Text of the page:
Getting Away From McMarketing

Carolyn Elefant has a great piece up today entitled “McMarketing vs. The Real Deal.” Good stuff, generalizable to any industry.

Some juicy bits:

“It’s pretty clear that law marketing has invaded large firm practice – and guess what? They’re all doing the same thing. Two large firm attorneys spoke at the conference that I attended; both had the requisite power point presentations which they’d also printed out on paper emblazoned with the firm logo and contact information. Both attorneys gave polished presentations, explaining just enough, in general terms – but not “giving away the store.” In other words, none of the papers cited the statutory support for the matters discussed or listed references where people might go to learn more. So, that I gathered is Practice 1 of Biglaw McMarketing – give away enough to make ’em call you, but no more.”

(By the way, McMarketing Practice 2 is “Be Elusive,” and Practice 3, “Speak To Industry Associations.”)

Although Carolyn, a solo practitioner, was presenting against The Big Names on the card, let’s see what happened at the end of the day:

“Finally, here’s the beauty of not following marketing rules sometimes and just going with the flow. By the end of the conference, the rumblings about starting a trade association became a true organized effort and I was drafted as Legislative Director and interviewed for the local TV station. Because of my blogging background (naturally, I touted my professional blog during my talk), I was able to throw together a website for our fledgling organization while others started the efforts on the Hill. Had I just waltzed into the conference and left after my talk, this opportunity never would have fallen into my lap. Only I know it really didn’t fall, it’s the product of a foundation that I’ve been laying in this field for at least a decade. ” (emphasis added)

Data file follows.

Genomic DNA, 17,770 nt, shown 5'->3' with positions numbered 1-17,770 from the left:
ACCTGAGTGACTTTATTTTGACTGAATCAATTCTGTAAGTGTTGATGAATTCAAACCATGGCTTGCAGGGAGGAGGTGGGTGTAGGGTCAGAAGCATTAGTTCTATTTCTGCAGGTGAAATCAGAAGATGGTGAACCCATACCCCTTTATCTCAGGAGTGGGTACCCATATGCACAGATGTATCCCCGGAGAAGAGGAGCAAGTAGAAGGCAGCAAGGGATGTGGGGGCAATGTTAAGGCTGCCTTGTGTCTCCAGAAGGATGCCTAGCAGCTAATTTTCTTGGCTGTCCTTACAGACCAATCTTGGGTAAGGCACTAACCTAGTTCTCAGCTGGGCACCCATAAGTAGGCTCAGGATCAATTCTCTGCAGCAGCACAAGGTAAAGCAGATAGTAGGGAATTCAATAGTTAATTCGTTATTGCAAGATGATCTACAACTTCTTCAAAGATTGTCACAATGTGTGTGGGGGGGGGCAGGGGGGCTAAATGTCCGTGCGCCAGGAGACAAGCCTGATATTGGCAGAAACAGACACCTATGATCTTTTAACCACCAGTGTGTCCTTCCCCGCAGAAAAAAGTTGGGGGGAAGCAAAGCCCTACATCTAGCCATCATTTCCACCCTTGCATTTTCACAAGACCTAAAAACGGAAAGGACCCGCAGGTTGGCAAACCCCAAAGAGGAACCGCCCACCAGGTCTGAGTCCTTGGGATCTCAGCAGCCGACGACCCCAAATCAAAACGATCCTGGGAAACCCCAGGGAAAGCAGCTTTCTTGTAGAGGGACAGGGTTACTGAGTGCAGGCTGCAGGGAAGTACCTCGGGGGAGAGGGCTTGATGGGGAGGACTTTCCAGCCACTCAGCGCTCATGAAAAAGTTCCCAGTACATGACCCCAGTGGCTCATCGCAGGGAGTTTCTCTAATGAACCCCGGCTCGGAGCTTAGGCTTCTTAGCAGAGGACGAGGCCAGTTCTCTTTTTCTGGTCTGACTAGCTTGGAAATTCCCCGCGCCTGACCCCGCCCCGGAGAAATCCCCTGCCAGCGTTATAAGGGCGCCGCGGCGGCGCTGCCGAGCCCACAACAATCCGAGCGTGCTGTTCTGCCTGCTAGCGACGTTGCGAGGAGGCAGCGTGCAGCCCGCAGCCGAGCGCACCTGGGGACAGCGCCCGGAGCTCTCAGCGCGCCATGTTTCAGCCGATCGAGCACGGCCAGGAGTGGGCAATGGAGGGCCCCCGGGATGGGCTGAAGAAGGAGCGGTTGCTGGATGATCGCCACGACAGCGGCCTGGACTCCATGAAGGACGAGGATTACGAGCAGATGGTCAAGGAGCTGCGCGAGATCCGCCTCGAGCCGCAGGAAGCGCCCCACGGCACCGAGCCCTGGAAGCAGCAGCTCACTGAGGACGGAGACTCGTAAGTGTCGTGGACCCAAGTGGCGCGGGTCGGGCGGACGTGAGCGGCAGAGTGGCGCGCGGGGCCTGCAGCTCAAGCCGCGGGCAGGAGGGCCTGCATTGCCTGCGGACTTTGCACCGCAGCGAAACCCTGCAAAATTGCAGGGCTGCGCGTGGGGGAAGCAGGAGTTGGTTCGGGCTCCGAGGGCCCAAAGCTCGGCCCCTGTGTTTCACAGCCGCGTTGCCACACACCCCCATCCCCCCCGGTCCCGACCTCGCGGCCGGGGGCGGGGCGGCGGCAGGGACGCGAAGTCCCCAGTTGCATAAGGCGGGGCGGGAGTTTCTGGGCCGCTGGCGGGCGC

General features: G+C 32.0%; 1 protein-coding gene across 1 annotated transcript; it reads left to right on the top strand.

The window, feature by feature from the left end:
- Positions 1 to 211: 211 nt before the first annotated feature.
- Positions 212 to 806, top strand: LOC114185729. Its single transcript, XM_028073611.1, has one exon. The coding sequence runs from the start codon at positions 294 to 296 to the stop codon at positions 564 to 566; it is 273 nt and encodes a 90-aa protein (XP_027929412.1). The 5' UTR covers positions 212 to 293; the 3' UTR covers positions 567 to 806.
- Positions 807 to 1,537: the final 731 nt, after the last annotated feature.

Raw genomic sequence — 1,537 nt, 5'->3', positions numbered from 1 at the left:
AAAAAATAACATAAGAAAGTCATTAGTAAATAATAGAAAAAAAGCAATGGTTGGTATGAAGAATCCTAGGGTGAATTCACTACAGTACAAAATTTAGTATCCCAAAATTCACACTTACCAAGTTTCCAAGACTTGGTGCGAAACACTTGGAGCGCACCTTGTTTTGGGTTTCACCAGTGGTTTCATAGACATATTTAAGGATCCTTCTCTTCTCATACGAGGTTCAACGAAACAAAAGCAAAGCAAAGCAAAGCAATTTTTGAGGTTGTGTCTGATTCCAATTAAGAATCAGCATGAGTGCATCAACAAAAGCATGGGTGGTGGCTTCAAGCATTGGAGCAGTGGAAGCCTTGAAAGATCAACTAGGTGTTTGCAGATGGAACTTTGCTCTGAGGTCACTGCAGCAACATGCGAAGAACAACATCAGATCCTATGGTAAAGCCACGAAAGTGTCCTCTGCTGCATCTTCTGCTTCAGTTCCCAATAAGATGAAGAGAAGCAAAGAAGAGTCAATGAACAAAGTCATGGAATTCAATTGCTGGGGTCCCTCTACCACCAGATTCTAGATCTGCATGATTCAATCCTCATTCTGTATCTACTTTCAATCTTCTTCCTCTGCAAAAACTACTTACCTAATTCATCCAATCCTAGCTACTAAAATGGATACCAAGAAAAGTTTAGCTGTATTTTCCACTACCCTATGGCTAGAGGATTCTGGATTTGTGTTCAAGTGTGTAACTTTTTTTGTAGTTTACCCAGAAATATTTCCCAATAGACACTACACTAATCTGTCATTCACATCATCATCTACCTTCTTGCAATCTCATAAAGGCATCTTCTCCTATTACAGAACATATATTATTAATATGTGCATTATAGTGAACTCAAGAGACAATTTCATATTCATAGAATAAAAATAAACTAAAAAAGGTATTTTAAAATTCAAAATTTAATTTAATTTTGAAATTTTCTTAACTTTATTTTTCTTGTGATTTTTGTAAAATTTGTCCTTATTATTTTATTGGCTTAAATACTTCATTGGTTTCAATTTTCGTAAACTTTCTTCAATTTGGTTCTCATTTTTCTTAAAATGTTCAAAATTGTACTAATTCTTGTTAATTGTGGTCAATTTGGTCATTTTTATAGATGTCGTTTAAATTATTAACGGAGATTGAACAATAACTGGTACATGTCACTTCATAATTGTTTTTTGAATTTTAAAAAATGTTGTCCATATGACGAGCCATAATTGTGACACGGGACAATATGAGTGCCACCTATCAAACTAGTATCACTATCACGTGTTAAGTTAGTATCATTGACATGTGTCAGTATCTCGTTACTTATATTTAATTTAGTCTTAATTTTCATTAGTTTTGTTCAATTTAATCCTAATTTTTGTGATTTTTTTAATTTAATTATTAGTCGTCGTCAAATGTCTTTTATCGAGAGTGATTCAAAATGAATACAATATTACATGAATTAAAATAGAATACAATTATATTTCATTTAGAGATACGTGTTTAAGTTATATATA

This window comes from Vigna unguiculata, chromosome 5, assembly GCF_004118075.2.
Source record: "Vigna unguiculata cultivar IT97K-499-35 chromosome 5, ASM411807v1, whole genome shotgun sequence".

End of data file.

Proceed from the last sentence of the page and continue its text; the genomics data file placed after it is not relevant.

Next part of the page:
Doing generic presentations with PowerPoint is pretty near the top of the list of Things That Are The Devil. (Happy to add that I think it’s been at least three years since I walked into a customer meeting with a presentation, unless it was specifically requested. The look of circuits popping when calmly stating “No, no presentation…actually was hoping we could chat and you could help us better understand what problems you are having” is priceless.)

While on the subject, here’s a clue. All press releases look the same. Yeah, you’ve written one like this at some point in your career (and, guilty as charged, I have too):

[Company name], a [noted | leading | large] provider of [insert industry name here] solutions is [happy | pleased | thrilled] to announce [a new customer | a new product].

[Paragraph with lame details here]

[Paragraph with glowing quote from executive here, that was written by someone else]

[Paragraph with contrived quote from a customer here, that was written by someone else]

[Paragraph from a “Noted Industry Analyst”&reg here, that took three weeks to get approved through the analyst’s business prevention department]

[Pollyanna penultimate paragraph painting priceless predictions for the future of the industry]

[About Company X, a rehash of the lame stuff in the first sentence of the first paragraph]

I can hear the cries now…”Oh, we can’t be creative and do things differently. We wouldn’t look like the others in our industry, then. And besides that, it’s hard.”

That’s why it’s worth doing.

2 Replies to “Getting Away From McMarketing”

  1. DIY corporate press release

    Christoper Carfi offers an all purpose corporate press release.[Company name], a [noted | leading | large] provider of [insert industry name here] solutions is [happy | pleased | thrilled] to announce [a new customer | a new product]. [Paragraph with…

  2. It doesn’t take much.

    Here’s a handy all-purpose press release template, courtesy of The Social Customer Manifesto:[Company name], a [noted | leading | large] provider of [insert industry name here] solutions is [happy | pleased | thrilled] to announce [a new customer | a…

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